Next week I’ve allowed myself a treat. The Moscow City Ballet comes to Tenerife, and I haven’t been to the ballet in about 12 or 13 years, the last winter I spent in England. Since the Auditorio in Santa Cruz opened in 2003 there has been the odd classical ballet performance, but, frustratingly, never at a time when I could go. So, that this is being performed not only in the culturally more sophisticated north, but also for one performance in the south is big news for lovers of classical ballet. For a very, very brief period in my childhood I dreamed of being a ballerina, but even at the tender age I was, it didn’t take much for me to realize that, even had my father agreed to the lessons for which I begged, there was a distinct lack of talent, not to mention grace. Still, for years I enjoyed watching other people perform. Of all ballets, they have chosen Swan Lake for this historic event, and I can’t even remember the last time I saw that, still, more about the ballet next week, after I’ve seen it.
The other day I went to collect the tickets, and took the opportunity to walk around the Magma Center, where it’s being performed. I attended a weekend workshop with La Cruz Roja there a couple of years ago, and it was only looking at the snaps we’d taken of the weekend afterwards, that I realized what a good-looking building it was. Normally, here you’ll find me singing the praises of tumble-down or renovated old buildings, and sighing over “what character they have”, but just for a change I offer you some snaps of the Magma Center, which is bang up-to-date modern design in a town which offers very little (if anything else) in the way of attractive architecture.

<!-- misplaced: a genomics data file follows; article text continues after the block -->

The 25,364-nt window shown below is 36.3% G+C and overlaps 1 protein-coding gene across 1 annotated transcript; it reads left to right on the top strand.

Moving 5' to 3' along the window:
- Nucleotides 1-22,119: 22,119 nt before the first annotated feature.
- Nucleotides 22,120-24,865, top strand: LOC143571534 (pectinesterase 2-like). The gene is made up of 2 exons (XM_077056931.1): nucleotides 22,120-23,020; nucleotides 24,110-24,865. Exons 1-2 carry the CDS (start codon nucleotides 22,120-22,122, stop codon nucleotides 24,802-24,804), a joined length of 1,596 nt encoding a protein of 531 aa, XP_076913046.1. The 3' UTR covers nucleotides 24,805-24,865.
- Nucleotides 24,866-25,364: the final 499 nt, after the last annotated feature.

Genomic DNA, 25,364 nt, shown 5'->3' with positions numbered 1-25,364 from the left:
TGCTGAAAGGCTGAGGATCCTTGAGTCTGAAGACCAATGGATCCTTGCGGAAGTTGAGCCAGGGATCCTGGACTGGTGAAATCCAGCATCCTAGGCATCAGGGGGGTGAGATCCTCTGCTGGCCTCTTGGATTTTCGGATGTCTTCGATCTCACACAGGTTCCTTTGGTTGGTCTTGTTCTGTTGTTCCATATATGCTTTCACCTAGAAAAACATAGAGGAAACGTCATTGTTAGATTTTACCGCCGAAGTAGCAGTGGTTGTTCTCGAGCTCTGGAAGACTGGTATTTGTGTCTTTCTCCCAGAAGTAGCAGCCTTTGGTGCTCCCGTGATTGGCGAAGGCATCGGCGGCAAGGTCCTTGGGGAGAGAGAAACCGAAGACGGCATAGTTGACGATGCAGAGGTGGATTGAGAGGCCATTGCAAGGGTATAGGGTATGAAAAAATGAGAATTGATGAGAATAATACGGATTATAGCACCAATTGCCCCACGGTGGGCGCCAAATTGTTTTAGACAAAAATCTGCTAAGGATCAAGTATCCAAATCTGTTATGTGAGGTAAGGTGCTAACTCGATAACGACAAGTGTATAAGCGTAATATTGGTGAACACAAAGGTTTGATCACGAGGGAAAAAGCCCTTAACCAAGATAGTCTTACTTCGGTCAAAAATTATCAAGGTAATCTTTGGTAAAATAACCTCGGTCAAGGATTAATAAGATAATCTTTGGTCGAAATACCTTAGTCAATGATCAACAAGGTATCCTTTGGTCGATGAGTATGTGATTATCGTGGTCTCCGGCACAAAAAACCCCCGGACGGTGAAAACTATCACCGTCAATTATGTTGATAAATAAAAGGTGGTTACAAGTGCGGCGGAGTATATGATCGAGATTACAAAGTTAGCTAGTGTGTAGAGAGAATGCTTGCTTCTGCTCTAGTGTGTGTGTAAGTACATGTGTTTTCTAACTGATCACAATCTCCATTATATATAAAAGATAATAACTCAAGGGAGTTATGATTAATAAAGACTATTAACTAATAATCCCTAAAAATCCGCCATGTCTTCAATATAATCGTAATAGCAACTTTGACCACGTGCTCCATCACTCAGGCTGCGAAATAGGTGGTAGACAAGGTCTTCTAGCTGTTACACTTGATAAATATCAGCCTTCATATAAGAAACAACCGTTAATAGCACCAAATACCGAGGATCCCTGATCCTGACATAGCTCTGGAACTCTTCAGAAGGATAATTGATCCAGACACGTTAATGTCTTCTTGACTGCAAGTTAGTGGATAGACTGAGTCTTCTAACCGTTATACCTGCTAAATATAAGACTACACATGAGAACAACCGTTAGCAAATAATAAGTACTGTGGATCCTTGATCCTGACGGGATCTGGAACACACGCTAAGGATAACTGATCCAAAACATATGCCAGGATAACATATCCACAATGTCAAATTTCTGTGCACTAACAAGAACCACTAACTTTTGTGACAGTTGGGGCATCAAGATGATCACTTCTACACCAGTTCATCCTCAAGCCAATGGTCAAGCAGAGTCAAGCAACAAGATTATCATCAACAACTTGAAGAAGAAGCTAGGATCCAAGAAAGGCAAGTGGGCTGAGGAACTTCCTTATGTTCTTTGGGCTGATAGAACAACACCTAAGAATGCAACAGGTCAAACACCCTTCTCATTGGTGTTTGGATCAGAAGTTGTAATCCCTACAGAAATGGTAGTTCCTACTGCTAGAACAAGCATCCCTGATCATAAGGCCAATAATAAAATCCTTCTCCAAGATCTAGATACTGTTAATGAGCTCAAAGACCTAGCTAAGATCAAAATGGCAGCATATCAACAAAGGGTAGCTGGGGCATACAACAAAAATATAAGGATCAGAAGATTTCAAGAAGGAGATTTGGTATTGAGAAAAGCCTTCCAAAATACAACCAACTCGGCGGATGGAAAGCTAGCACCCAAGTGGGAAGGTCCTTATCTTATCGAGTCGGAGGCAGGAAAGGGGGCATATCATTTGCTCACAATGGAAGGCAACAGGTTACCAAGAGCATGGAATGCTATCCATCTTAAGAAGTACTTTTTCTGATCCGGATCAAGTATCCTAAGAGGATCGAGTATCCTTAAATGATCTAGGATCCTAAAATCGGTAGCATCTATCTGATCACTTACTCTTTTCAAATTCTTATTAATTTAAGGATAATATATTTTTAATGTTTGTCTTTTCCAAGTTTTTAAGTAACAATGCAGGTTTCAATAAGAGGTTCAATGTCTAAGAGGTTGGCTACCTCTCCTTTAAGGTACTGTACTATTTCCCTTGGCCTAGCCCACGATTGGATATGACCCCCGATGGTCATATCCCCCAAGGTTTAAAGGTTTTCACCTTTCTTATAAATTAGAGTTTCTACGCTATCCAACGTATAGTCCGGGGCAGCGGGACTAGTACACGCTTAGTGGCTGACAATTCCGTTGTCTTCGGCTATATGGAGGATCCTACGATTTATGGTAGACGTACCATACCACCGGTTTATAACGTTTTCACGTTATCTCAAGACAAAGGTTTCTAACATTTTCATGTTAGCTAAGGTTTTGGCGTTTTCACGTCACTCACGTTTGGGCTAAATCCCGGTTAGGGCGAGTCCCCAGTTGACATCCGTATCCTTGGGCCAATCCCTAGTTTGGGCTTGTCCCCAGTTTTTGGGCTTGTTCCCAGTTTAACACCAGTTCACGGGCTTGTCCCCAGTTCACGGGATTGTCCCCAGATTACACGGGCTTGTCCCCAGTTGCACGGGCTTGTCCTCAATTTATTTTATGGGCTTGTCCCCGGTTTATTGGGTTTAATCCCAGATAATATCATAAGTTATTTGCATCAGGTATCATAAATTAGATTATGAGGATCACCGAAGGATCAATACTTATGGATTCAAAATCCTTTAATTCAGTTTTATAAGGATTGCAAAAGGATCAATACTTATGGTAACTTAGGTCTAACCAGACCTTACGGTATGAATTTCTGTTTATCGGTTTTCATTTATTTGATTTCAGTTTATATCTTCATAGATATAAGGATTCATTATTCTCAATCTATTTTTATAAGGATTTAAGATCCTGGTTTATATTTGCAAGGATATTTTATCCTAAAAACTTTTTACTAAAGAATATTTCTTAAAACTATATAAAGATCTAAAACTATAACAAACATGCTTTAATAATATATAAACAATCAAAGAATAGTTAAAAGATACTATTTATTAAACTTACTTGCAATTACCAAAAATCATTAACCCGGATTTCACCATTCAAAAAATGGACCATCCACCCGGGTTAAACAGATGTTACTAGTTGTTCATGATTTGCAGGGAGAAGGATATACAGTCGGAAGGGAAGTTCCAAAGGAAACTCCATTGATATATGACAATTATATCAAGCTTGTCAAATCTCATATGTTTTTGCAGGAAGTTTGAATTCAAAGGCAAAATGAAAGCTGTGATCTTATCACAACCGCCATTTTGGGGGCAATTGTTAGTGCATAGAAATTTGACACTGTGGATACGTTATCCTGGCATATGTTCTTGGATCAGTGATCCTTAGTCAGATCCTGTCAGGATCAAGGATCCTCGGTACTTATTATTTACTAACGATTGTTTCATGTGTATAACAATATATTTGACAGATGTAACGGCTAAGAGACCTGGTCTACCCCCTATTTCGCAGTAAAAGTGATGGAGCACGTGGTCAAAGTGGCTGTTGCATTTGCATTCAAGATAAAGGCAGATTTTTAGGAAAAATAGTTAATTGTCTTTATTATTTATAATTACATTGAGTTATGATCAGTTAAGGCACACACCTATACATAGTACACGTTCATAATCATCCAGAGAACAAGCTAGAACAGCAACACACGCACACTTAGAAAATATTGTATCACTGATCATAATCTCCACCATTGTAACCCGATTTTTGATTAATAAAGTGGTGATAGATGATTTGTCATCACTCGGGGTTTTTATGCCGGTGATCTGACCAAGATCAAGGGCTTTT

The Center, designed by a team of three architects Fernando Martin Menis, Felipe Artengo Rufino and José Maria Rodriguez Pastrana, was finished in 2005, to far less fanfare than the famous Opera House of Santa Cruz. Walking around, I found it easy to fall into sympathy with their vision. Unlike the stunning Auditorio, which looks like a giant wave cascading over a harbour wall, this building echoes not only the ocean, which lies like sparkling sapphire, visible from the front terrace, but also the rough and evocative, volcanic landscape which comprises much of the island. It is made mainly from concrete, but mirrors south Tenerife perfectly, that contrast between earth and ocean which lends such drama to the island.
Including the aforementioned workshop, this was only the second time I’d visited the building, and really I only took a couple of steps inside to pay for the tickets. The thing I remember vividly from my first visit was the way interior walls can be moved around to create spaces suited to the client’s needs, because it is what is described online as a multi-functional building, not only theater, but conference center, sports venue, exhibition center and more. I’m no way knowledgeable about architecture, and that concept was new and novel to me. Our needs that weekend were for conference rooms, space for practical activities, and a formal lunch, which I remember being extremely well-catered (not a big fan of en masse catering here!). Clearly, the ballet will require a theater, and it will be interesting to see how the space has been adapted. Watch this space – but in the meantime I am reminded that it isn’t only the old architecture which makes this island appealing.